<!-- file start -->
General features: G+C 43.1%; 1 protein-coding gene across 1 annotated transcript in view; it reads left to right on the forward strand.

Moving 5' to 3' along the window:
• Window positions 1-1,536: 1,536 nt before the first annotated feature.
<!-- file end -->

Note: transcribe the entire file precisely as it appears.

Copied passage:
General features: G+C 43.1%; 1 protein-coding gene across 1 annotated transcript in view; it reads left to right on the forward strand.

Moving 5' to 3' along the window:
• Window positions 1-1,536: 1,536 nt before the first annotated feature.